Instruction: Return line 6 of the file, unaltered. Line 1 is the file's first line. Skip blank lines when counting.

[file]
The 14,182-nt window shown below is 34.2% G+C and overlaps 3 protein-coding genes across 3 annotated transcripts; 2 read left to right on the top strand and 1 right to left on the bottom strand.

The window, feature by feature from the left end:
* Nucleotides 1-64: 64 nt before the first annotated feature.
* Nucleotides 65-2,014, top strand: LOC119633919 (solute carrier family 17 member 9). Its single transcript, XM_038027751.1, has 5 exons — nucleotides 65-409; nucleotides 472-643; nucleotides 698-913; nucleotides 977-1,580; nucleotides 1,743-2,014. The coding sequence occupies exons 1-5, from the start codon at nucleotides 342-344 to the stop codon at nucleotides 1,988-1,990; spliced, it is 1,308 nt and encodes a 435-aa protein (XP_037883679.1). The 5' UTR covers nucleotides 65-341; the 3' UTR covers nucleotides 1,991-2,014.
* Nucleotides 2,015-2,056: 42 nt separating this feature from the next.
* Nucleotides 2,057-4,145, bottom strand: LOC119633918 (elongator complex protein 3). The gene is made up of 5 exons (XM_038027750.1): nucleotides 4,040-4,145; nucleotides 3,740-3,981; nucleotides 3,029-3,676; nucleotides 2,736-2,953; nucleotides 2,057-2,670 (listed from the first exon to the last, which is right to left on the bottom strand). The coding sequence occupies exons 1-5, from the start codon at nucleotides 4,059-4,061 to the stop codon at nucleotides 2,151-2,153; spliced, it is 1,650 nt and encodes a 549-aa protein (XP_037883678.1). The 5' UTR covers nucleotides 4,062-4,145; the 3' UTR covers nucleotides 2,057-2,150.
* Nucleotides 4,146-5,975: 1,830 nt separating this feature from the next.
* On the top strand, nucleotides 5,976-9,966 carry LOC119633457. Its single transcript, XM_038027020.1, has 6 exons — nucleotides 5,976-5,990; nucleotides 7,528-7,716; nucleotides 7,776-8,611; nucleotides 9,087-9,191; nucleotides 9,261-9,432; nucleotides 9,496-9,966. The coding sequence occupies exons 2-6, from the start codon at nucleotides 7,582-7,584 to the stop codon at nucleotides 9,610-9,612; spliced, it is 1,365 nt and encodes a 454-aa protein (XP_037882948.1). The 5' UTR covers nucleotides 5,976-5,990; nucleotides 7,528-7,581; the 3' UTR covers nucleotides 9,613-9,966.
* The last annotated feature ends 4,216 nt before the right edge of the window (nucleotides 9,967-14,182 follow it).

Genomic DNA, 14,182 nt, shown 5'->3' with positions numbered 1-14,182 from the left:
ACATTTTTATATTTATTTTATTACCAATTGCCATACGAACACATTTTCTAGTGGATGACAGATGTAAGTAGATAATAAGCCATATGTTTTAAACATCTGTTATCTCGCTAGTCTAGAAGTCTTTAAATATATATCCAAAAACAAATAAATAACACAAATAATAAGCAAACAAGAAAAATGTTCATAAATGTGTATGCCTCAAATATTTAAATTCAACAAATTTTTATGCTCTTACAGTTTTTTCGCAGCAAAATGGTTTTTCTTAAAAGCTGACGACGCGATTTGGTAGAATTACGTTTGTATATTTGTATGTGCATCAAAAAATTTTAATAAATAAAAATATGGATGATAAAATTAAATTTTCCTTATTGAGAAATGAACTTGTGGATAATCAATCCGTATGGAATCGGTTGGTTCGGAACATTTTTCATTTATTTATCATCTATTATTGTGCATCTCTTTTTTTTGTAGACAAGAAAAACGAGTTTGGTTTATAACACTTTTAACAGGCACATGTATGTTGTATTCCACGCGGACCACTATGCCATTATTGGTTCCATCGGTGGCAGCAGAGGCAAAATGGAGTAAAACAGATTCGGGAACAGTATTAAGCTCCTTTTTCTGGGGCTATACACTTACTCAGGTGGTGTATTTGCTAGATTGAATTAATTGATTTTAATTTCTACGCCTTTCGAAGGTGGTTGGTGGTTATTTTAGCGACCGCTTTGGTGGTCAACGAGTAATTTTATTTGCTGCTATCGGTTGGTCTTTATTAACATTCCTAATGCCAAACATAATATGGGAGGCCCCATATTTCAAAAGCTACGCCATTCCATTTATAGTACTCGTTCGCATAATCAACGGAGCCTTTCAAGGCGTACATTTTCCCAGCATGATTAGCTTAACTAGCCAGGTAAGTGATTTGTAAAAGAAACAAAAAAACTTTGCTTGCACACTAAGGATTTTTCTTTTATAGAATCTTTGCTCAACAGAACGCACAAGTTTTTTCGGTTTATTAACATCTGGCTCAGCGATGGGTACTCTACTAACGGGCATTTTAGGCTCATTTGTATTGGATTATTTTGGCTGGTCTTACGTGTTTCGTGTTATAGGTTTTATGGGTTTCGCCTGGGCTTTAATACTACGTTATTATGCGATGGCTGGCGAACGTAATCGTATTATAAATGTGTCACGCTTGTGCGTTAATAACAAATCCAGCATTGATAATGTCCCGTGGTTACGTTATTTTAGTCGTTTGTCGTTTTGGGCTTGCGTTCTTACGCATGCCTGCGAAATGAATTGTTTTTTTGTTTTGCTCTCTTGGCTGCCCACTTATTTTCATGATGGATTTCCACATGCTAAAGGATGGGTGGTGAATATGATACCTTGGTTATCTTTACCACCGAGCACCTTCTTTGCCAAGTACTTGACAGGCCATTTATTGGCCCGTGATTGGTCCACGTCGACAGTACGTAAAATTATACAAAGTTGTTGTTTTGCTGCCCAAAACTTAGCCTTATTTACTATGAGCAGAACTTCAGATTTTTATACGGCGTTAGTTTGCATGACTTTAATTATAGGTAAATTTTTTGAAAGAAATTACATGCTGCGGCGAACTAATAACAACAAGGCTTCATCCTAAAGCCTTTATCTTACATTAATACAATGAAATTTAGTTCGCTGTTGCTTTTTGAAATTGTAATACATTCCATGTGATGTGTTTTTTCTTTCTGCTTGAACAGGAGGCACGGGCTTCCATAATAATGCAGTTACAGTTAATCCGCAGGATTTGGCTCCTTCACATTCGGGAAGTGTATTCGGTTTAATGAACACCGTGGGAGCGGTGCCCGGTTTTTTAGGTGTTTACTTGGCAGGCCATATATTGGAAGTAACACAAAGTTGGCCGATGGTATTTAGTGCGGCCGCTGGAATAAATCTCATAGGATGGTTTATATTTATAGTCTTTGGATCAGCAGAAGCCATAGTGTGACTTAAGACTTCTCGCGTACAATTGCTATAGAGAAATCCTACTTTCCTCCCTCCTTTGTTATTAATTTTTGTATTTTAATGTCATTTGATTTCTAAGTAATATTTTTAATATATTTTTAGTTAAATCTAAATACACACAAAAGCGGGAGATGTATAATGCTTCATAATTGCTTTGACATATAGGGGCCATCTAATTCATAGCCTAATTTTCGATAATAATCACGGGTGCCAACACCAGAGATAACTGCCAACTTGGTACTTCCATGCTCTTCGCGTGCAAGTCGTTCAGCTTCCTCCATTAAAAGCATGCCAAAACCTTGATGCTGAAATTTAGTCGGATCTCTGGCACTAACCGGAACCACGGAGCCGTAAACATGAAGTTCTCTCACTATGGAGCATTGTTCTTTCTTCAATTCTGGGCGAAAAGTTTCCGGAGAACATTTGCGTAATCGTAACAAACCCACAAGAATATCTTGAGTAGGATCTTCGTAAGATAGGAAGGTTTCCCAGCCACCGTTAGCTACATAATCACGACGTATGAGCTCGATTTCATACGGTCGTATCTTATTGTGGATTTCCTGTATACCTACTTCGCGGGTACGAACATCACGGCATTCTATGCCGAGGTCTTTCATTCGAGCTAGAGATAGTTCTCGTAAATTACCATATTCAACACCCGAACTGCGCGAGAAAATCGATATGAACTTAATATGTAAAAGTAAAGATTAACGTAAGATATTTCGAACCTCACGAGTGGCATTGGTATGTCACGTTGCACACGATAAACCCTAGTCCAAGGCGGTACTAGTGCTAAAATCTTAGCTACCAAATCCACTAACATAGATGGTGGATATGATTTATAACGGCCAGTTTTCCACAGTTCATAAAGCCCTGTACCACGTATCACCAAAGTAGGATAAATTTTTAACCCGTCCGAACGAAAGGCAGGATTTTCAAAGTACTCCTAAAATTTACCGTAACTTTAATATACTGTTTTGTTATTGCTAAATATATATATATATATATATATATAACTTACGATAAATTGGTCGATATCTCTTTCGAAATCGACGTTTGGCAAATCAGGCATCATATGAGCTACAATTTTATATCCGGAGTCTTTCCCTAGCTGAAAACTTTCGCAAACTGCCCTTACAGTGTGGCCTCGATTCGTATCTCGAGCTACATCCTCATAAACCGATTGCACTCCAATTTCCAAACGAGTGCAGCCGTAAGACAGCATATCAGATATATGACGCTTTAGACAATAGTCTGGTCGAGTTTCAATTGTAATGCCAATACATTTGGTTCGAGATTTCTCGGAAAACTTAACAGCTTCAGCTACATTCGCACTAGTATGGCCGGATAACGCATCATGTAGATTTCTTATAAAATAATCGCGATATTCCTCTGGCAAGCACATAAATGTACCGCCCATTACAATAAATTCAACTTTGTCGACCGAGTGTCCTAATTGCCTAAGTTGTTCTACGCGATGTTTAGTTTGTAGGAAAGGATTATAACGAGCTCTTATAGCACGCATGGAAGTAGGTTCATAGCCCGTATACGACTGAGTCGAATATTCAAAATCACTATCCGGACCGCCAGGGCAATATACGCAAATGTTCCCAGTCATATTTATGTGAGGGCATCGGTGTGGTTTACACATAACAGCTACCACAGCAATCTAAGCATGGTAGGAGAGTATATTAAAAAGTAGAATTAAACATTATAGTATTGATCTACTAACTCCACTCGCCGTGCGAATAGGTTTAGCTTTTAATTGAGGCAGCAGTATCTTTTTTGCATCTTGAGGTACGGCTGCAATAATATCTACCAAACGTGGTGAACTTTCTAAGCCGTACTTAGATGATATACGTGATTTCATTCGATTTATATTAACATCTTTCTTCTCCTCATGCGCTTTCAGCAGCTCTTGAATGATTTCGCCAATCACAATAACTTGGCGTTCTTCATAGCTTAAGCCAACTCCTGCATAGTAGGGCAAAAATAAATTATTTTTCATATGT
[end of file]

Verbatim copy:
* Nucleotides 2,057-4,145, bottom strand: LOC119633918 (elongator complex protein 3). The gene is made up of 5 exons (XM_038027750.1): nucleotides 4,040-4,145; nucleotides 3,740-3,981; nucleotides 3,029-3,676; nucleotides 2,736-2,953; nucleotides 2,057-2,670 (listed from the first exon to the last, which is right to left on the bottom strand). The coding sequence occupies exons 1-5, from the start codon at nucleotides 4,059-4,061 to the stop codon at nucleotides 2,151-2,153; spliced, it is 1,650 nt and encodes a 549-aa protein (XP_037883678.1). The 5' UTR covers nucleotides 4,062-4,145; the 3' UTR covers nucleotides 2,057-2,150.